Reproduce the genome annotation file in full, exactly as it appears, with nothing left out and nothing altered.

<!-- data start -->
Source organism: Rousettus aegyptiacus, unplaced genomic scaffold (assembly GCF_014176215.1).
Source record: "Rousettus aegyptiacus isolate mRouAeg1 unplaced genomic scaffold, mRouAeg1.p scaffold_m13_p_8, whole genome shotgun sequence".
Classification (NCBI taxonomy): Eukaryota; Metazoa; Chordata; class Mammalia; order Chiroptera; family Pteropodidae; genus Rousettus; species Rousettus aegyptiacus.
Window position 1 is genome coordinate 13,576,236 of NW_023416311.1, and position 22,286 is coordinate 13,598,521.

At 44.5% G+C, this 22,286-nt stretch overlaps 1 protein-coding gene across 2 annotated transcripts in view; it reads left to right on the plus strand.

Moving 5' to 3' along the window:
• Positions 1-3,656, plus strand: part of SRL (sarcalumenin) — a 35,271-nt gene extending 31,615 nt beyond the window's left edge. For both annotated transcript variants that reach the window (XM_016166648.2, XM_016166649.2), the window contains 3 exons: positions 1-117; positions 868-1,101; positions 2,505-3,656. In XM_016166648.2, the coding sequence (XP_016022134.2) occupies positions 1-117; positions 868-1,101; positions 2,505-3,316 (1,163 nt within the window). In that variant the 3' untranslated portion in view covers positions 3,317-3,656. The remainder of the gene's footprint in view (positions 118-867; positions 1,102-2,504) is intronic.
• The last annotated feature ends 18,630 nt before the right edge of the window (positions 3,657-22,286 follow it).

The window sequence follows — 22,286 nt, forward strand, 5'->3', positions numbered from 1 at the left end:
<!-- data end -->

Source organism: Rousettus aegyptiacus, unplaced genomic scaffold (assembly GCF_014176215.1).
Source record: "Rousettus aegyptiacus isolate mRouAeg1 unplaced genomic scaffold, mRouAeg1.p scaffold_m13_p_8, whole genome shotgun sequence".
Classification (NCBI taxonomy): Eukaryota; Metazoa; Chordata; class Mammalia; order Chiroptera; family Pteropodidae; genus Rousettus; species Rousettus aegyptiacus.
Window position 1 is genome coordinate 13,576,236 of NW_023416311.1, and position 22,286 is coordinate 13,598,521.

At 44.5% G+C, this 22,286-nt stretch overlaps 1 protein-coding gene across 2 annotated transcripts in view; it reads left to right on the plus strand.

Moving 5' to 3' along the window:
• Positions 1-3,656, plus strand: part of SRL (sarcalumenin) — a 35,271-nt gene extending 31,615 nt beyond the window's left edge. For both annotated transcript variants that reach the window (XM_016166648.2, XM_016166649.2), the window contains 3 exons: positions 1-117; positions 868-1,101; positions 2,505-3,656. In XM_016166648.2, the coding sequence (XP_016022134.2) occupies positions 1-117; positions 868-1,101; positions 2,505-3,316 (1,163 nt within the window). In that variant the 3' untranslated portion in view covers positions 3,317-3,656. The remainder of the gene's footprint in view (positions 118-867; positions 1,102-2,504) is intronic.
• The last annotated feature ends 18,630 nt before the right edge of the window (positions 3,657-22,286 follow it).

The window sequence follows — 22,286 nt, forward strand, 5'->3', positions numbered from 1 at the left end: